History of SCA
SCAA – Specialty Coffee Association of America founded as small group of coffee professionals in 1982. Now is the World largest coffee trade association.
SCAE – Specialty Coffee Association of Europe founded in London on 1998.
Classification system of SCAA
The Specialty Coffee Association of America (SCAA) has established its own Green Coffee Classification System. The beans are graded according to the bean size, colour and percentage of imperfections found in random samples. To identify the quality of processed green coffee beans professionals are taking advantage of precise spectrophotometric tools.
According to SCAA there are 5 grades (qualities) of green coffee beans:
Grade 1: Specialty Grade Coffee Beans: no primary defects, 0-3 full defects, sorted with a maximum of 5% above and 5% below specified screen size or range of screen size, and exhibiting a distinct attribute in one or more of the following areas: taste, acidity, body, or aroma. Also must be free of cup faults and taints. Zero quakers allowed. Moisture content between 9-13%.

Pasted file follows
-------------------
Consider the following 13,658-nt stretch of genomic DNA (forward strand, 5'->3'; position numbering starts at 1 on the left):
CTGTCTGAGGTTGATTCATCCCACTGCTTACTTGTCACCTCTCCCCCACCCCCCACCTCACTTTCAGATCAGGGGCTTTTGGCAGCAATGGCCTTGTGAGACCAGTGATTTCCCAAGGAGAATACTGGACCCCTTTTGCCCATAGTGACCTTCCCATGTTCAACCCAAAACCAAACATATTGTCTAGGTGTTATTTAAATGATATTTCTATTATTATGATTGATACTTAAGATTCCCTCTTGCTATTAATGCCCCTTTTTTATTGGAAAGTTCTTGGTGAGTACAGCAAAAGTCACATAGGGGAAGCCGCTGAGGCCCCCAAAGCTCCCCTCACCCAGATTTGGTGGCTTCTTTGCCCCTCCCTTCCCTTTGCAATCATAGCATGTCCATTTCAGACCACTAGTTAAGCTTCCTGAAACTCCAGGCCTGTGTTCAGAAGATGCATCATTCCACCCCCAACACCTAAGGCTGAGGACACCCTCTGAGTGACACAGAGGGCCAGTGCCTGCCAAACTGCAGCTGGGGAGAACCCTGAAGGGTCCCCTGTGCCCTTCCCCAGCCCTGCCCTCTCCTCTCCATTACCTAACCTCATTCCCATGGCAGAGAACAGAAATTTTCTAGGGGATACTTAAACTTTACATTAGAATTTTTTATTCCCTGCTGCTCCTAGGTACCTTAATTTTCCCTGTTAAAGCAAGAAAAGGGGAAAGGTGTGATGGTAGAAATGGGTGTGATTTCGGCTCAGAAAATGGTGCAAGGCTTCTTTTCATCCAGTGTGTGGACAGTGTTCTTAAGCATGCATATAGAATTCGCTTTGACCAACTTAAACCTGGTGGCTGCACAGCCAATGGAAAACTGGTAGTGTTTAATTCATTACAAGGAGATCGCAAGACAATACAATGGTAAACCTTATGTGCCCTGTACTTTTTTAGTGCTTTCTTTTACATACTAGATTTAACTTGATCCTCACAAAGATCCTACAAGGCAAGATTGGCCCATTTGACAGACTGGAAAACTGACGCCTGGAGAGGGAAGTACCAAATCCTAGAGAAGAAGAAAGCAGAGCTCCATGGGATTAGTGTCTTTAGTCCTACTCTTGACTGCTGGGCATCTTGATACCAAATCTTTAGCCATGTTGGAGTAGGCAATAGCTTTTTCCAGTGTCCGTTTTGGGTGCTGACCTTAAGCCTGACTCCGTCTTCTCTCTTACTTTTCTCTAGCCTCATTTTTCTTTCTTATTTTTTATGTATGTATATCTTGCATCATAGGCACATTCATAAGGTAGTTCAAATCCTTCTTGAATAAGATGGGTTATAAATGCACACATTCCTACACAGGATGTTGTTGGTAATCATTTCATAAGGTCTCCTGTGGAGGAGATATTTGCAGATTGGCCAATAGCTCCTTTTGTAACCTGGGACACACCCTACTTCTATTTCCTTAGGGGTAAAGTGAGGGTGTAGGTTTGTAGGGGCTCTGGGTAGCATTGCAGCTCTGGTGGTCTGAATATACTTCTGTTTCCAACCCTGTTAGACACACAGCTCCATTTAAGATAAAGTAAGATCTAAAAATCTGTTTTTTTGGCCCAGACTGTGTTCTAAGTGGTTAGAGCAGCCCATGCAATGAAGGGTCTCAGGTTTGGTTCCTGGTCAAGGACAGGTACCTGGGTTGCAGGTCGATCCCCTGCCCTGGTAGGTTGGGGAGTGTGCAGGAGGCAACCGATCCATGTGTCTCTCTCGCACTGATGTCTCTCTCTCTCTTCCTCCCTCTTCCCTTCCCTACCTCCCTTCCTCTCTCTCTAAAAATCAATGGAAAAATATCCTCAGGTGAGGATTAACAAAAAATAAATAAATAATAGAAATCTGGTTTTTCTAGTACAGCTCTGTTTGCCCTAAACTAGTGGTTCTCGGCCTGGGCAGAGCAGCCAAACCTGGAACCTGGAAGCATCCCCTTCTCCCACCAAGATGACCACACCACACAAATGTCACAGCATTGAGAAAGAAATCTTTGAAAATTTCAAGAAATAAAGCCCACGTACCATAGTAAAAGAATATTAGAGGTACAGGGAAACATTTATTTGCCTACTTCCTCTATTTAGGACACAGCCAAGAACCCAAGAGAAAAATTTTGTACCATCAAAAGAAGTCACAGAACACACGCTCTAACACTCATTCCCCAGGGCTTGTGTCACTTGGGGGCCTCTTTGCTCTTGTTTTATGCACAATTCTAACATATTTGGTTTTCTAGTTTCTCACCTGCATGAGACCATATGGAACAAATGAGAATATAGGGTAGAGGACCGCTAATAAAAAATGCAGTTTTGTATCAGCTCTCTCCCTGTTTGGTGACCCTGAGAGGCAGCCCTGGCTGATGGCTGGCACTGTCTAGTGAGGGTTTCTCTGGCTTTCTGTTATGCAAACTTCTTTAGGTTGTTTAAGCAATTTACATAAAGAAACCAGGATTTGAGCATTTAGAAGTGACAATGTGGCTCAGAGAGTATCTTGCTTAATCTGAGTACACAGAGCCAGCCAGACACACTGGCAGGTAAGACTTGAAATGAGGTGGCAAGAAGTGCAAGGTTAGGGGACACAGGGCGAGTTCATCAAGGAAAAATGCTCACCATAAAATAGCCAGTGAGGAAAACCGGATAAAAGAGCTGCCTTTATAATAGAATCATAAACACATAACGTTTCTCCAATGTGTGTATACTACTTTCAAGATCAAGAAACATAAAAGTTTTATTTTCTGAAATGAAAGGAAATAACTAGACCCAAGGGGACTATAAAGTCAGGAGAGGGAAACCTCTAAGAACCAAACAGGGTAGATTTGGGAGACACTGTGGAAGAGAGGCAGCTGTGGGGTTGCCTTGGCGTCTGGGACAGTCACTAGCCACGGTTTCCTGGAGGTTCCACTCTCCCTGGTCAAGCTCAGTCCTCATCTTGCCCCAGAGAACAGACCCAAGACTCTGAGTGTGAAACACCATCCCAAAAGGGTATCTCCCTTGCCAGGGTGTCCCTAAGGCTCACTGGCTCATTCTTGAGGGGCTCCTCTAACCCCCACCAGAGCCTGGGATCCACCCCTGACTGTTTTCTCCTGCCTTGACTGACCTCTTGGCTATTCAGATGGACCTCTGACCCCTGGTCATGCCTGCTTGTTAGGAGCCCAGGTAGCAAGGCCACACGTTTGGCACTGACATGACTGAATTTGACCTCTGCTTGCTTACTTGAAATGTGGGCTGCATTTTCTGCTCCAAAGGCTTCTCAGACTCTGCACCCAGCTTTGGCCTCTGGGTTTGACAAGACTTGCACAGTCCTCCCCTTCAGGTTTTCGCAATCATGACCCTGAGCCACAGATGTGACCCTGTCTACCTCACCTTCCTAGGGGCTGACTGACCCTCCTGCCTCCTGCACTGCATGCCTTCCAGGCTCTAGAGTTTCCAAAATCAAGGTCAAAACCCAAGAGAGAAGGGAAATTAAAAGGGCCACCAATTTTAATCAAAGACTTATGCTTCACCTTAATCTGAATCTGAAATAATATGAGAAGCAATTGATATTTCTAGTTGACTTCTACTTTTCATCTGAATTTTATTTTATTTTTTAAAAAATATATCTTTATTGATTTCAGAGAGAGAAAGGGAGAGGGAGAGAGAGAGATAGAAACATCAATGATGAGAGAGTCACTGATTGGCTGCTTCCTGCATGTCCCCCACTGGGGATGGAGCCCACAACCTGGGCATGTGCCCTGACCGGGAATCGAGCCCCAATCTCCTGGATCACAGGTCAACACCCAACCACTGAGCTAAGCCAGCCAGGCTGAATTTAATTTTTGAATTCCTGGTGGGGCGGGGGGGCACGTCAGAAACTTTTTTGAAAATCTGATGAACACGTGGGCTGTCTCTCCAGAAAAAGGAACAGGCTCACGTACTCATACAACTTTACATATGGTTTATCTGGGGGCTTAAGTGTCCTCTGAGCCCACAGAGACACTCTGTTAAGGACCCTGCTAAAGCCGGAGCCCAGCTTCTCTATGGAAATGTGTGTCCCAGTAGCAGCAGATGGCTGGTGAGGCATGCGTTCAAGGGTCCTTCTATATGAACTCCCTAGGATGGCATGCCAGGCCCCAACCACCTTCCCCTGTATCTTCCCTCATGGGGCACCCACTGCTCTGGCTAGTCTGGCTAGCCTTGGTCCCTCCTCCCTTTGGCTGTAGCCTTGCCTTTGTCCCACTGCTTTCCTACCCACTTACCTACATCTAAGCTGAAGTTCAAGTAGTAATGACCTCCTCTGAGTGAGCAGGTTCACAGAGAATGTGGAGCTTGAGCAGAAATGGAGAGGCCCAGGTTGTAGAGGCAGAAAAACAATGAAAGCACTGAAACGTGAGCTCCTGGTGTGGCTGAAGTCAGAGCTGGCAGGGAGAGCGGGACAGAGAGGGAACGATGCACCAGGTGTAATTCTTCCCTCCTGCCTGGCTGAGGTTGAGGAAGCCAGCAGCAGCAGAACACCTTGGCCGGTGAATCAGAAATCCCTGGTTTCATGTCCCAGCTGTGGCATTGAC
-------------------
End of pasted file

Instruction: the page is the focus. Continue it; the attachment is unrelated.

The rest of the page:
Grade 2: Premium Grade Coffee Beans: Same as Grade 1 except maximum of 3 quakers. 0-8 full defects.
Grade 3: Exchange Grade Coffee Beans: 50% above screen 15 and less than 5% below screen 15. Max of 5 quakers. Must be free from faults. 9-23 full defects.
Grade 4: Standard Grade Coffee Beans: 24-86 full defects.
Grade 5: Off Grade Coffee Beans: More than 86 full defects. Source: here (Green Coffee Classification System Poster from the Specialty Coffee Association of America.
There is a correlation between the coffee bean size and the altitude of the plantation. The higher the altitude of the plantation is, the larger, denser and harder the coffee beans tend to be. Generally, harder and larger coffee beans are sweeter and possess more intense flavours.
Coffee plants that grow on high-altitude plantations are exposed to less oxygen. Therefore, their fruits take more time to mature. That way, they are developing more complex sugars.